Scenarios (I) Log file analysis • Metadata log files generated by the web crawler during the harvesting process (no mime type identification – just the mime types returned by the web server)20110830130705 9684 46 16 3 image/jpeg http://URL at IP 17311 20020110830130709 9684 46 16 3 image/jpeg http://URL at IP 22123 20020110830130710 9684 46 16 3 image/gif http://URL at IP 9794 20020110830130707 9684 46 16 3 image/jpeg http://URL at IP 40056 20020110830130704 9684 46 16 3 text/html http://URL at IP 13149 20020110830130712 9684 46 16 3 image/gif http://URL at IP 2285 20020110830130712 9684 46 16 3 text/html http://URL at IP 415 30120110830130710 9684 46 16 3 text/html http://URL at IP 7873 20020110830130712 9684 46 16 3 text/html http://URL at IP 632 30220110830130712 9684 46 16 3 image/png http://URL at IP 679 200
Scenarios (II) Web archiving: File format identification → Run file type identification on archived web content(W)ARC Container JPG (W)ARC RecordReader MapReduce Apache Tika GIF JPG image/jpg detect MIME based on HTM HERITRIX Map Web crawler Reduce read/write (W)ARC image/jpg 1 HTM image/gif 1 text/html 2 audio/midi 1 MID
Scenarios (II)Web archiving: File format identification→ Using MapReduce to calculate statistics DROID 6.01 TIKA 1.0
Scenarios (III) File format migration• Risk of format obsolescence• Quality assurance • File format validation • Original/target image comparison• Imagine runtime of 1 minute per image for 200 million pages ...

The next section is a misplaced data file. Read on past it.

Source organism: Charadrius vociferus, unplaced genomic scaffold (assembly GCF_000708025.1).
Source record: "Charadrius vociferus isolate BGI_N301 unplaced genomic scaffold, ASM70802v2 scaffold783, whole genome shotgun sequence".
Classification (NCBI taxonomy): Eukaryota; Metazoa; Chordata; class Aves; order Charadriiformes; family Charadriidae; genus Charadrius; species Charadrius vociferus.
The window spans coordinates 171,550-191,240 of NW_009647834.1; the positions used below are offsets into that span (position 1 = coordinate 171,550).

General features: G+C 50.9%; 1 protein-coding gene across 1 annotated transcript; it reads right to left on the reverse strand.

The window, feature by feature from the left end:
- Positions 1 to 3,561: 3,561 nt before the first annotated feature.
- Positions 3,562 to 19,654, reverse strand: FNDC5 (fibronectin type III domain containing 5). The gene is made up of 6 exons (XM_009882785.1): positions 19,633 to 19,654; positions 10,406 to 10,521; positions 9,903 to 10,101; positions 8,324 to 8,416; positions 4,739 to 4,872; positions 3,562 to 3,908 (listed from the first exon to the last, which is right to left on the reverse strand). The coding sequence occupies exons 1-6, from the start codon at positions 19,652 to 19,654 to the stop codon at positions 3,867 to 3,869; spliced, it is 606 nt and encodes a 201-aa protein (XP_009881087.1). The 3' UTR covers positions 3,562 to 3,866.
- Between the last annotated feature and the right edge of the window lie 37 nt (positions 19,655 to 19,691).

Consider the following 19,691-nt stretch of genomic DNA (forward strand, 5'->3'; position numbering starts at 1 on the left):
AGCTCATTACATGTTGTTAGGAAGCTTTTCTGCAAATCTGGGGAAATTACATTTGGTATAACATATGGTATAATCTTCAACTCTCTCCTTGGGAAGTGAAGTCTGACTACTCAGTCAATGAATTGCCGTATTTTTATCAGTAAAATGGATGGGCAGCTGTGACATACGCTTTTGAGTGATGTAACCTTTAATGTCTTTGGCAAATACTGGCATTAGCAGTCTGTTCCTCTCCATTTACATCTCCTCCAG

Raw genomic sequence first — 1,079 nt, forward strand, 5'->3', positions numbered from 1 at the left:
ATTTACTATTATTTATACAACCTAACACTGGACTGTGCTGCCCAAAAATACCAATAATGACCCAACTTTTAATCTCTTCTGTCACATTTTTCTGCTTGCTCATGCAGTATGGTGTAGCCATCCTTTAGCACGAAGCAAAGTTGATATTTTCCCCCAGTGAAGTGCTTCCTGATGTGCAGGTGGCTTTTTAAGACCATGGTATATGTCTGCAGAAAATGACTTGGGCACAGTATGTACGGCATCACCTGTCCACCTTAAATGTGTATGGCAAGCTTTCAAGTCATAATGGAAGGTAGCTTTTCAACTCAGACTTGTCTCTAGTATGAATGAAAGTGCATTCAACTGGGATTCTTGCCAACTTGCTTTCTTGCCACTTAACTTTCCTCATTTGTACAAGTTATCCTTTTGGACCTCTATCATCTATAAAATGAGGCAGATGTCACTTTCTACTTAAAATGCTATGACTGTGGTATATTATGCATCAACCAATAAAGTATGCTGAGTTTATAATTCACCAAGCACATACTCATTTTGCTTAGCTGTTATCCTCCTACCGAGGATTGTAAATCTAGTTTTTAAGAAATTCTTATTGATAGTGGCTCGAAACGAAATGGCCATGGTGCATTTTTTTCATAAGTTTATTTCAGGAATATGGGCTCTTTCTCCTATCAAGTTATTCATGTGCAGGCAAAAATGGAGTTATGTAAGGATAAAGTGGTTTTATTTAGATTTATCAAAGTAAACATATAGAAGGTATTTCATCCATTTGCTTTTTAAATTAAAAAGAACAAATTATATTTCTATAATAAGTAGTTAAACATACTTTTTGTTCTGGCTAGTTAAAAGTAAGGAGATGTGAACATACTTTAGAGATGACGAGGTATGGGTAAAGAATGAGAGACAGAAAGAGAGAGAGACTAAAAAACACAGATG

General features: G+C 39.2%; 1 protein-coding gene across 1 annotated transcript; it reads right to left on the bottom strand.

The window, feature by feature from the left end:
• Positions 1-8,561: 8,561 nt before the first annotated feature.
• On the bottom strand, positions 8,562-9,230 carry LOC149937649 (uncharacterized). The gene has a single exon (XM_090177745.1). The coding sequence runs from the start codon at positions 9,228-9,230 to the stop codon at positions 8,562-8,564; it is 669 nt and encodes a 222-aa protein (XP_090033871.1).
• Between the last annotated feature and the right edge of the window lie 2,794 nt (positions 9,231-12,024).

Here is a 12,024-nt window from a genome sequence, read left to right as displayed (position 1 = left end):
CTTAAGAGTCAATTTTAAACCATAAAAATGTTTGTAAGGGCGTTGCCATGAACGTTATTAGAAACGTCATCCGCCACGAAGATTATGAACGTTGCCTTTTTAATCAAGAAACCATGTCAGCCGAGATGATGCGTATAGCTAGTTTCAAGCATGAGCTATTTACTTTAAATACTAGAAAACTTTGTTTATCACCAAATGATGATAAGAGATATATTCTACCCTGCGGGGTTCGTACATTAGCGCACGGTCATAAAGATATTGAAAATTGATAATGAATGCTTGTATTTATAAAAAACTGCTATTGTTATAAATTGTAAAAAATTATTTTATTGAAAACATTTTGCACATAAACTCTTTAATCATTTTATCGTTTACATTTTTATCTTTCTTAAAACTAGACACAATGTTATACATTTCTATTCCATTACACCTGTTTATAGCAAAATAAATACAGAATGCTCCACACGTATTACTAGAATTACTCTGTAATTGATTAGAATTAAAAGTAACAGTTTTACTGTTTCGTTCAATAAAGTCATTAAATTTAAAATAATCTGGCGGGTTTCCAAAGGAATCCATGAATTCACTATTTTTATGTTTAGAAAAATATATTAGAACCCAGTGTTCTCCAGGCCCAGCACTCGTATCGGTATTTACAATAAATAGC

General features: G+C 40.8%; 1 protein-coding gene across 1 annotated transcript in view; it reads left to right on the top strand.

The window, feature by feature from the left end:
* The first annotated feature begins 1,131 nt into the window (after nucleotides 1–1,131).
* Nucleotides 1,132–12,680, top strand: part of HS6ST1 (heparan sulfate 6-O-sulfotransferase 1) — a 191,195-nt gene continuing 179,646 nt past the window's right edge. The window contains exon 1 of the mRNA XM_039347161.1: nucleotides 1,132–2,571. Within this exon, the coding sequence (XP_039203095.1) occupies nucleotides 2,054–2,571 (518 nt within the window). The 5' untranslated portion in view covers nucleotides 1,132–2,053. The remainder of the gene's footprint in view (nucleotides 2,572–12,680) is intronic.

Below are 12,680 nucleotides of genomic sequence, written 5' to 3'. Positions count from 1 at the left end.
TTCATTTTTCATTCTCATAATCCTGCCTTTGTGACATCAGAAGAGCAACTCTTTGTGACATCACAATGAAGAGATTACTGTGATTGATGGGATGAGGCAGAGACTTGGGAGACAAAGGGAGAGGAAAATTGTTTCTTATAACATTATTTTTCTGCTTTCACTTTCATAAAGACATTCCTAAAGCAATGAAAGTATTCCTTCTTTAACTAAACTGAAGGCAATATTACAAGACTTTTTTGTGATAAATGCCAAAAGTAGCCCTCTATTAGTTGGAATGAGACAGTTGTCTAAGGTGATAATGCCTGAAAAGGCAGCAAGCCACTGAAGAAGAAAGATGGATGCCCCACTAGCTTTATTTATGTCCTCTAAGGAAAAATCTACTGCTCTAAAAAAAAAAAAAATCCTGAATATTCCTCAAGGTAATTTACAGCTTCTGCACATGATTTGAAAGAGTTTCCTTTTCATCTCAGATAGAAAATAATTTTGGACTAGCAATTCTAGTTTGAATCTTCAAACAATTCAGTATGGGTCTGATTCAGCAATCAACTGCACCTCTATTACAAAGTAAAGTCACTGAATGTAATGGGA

Perform a simple Hive query to test if thedatabase has been created successfully
Outlook“Progress generally appears much greater than it really is” Johan Nestroy, 1847
What have WE learned?• We need to carefully assess the efforts for data preparation vs. the actual processing load• HDFS prefers large files over many small ones, is basically “append-only”• There is still much more the Hadoop ecosystem has to offer, e.g. YARN, Pig, Mahout
What can YOU do?• Come join our “Hadoop in cultural heritage” hackathon on 2-4 December 2013, Vienna (See http://www.scape-project.eu/events )• Check out some tools from our github at https://github.com/openplanets/ and help us make them better and more scalable• Follow us at @SCAPEProject and spread the word!
What’s in it for US?• Digital (free) access to centuries of cultural heritage data, 24x7 and from anywhere• Ensuring our cultural history is not lost• New innovative applications using cultural heritage data (education, creative industries)